4) The resolution of the attack follows all normal rules and the target gets all of the defense he is entitled to.

Only ONE Surprise Action by ONE Avatar may be made in a given situation before a Combat must be declared, no matter what the circumstances are. If more than one Avatar wants to Surprise an unsuspecting Avatar, then an Initiative draw will be done to see who will perform the Surprise Action.

The following rules govern ALL Combat:

A Combat begins with a simple declaration of intent to use an Action. Once this happens, the intended target(s) must oblige the declaring Avatar with a game response (they cannot just run away out of character).

Once a Combat is established, it proceeds in "rounds", which consist of a series of steps. Until you are used to the details in each step, it is suggested that you have these rules handy and that you go through them one by one, even if they don't seem to apply to the current situation. This will give you the discipline necessary to deal with the more complex situations which you are bound to get into.

The very first thing to be done as soon as a Combat is established is to determine how much EM and LIFE each Combatant has. Each Avatar who is involved in the Combat must make a note of his remaining EM and his remaining LIFE. The beginning of Combat is considered to be an effect to both EM and LIFE and therefore the 10-minute counter is immediately reset without replenishing either.

Any EM which is used DURING the Combat will be replenished 10 minutes from the end of the Combat (or, if it is necessary, the end of the grace period). Any LIFE which is lost DURING the Combat will be replenished 10 minutes from the end of the Combat (or, it is necessary, the end of the grace period) UNLESS the Avatar dies during the Combat.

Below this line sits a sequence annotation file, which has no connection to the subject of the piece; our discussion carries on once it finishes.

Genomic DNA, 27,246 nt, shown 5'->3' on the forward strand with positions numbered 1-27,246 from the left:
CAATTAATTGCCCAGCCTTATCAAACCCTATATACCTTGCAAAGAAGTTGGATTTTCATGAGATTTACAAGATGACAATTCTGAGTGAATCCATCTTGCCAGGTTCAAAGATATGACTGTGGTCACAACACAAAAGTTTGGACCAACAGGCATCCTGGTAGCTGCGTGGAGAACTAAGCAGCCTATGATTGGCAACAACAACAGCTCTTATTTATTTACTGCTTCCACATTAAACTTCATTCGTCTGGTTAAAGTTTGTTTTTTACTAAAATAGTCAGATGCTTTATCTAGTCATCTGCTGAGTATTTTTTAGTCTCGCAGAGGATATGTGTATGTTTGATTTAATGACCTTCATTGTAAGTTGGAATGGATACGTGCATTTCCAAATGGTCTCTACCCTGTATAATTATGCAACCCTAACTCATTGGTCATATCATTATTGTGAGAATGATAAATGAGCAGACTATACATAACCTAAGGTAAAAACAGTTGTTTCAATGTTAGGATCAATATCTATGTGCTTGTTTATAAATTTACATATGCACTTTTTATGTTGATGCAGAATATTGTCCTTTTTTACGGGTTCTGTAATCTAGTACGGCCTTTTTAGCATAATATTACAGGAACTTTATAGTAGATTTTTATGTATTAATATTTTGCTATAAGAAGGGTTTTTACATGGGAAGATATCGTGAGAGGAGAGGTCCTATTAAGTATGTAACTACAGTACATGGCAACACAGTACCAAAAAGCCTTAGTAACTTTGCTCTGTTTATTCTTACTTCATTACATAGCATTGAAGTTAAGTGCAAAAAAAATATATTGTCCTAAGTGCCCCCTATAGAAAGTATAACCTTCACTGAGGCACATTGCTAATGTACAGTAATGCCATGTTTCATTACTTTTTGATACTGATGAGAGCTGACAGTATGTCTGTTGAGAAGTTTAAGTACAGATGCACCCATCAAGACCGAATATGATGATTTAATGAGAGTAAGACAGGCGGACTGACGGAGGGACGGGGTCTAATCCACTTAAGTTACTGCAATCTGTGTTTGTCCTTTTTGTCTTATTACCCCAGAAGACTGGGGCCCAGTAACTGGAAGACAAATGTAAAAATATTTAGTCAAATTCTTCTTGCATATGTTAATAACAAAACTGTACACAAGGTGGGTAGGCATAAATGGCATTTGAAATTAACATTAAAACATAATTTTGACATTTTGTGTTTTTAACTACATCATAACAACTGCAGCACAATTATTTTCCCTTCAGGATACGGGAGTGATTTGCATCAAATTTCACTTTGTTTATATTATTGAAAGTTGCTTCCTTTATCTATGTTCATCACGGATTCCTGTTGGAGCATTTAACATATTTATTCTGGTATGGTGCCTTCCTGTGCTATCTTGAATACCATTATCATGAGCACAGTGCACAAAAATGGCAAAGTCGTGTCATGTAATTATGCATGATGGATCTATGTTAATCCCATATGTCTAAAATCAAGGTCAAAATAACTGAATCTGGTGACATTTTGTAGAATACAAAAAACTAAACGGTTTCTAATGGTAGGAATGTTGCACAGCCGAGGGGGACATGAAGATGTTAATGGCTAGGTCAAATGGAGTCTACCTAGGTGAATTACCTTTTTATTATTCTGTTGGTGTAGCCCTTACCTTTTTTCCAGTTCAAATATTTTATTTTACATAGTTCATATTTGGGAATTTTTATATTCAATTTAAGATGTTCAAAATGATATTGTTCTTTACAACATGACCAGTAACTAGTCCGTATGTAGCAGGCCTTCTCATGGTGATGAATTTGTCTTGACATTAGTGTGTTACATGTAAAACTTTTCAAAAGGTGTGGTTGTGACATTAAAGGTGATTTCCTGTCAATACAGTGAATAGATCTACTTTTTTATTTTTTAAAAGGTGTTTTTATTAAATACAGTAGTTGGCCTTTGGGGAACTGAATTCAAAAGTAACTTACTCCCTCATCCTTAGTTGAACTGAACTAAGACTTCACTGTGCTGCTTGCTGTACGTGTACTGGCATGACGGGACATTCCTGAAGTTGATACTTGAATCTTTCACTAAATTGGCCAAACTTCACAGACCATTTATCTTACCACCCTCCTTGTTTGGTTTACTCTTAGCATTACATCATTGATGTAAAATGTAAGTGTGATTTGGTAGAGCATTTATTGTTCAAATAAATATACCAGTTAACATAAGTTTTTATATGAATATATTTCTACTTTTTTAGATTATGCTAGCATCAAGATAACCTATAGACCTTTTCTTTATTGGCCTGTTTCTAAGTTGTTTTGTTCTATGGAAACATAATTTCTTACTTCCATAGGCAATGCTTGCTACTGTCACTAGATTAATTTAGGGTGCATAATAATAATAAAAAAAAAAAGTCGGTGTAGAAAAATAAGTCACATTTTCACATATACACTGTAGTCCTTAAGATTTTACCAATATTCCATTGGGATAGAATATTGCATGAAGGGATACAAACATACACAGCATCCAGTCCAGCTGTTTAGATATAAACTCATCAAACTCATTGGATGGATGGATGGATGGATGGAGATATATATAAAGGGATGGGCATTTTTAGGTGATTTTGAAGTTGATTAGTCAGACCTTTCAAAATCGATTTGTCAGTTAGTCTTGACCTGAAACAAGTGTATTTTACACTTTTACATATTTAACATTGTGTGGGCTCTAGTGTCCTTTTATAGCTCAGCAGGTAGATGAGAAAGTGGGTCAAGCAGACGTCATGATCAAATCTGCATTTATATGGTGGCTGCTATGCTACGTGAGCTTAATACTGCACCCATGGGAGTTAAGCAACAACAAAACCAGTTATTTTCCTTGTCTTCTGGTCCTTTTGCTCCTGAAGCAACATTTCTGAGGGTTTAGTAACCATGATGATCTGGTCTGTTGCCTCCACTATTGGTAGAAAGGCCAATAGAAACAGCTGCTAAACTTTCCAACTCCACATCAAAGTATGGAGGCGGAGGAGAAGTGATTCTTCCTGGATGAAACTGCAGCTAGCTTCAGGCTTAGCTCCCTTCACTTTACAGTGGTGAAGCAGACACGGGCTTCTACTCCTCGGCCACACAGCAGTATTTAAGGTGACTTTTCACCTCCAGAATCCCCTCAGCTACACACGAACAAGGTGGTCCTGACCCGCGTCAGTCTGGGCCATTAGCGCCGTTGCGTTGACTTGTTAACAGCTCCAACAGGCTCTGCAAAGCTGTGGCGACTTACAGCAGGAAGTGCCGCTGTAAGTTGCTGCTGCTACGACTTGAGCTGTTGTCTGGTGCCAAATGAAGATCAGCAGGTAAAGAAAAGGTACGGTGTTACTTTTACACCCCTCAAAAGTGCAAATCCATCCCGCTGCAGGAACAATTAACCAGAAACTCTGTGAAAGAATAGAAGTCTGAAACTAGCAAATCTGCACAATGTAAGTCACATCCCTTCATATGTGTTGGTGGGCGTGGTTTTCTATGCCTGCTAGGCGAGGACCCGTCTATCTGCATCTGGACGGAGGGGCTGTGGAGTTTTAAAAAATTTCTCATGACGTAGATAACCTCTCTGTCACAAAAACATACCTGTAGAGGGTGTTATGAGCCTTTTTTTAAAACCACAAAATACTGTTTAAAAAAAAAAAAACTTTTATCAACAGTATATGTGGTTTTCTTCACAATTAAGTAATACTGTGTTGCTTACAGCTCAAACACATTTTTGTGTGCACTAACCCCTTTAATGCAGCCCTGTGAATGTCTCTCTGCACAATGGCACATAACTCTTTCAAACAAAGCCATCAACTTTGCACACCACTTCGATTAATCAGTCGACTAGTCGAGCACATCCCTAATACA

Whenever any AC Pick is made (NOT including the Initiative draw), any card OTHER THAN AN ACE which is drawn will be removed from the target's AC Deck until the entire round is over (all cards are replaced during the Clean Up step). In this way, a powerful Avatar who is being faced by multiple assailants can be worn down by numbers (each card removed from the deck makes a drawn Ace more likely). An Avatar who is being assailed in this fashion will think twice about drawing an extra card when a 10 is drawn, because it will further deplete his AC Deck and increase the chance of drawing an Ace at a catastrophic time.

The actual length of time of a round in game time is determined to be the amount of time it takes to sort everything out. In other words, there is no specific amount of game time that a round takes. Then again, time is mostly meaningless to immortal Avatars, isn't it?

If an Avatar wishes to enter a Combat after the first round has begun, he may do so at the beginning of the NEXT round (ONLY). He may NOT enter closer than 6' to any other Combatant (in other words, he must enter at Long Range until he (or someone else) is able to change his positioning. He must make a normal Initiative draw just like all of the other Combatants at the appropriate time. Note that there is NO WAY of surprising any Avatar who is already involved in a Combat.

Continue to Next Section...

© 2005 by Double Exposure, Inc. All Rights Reserved. No portion of this text may be reprinted or used in any manner other than for the purposes of participating in the Avatar System 2.6 as managed by Double Exposure, Inc.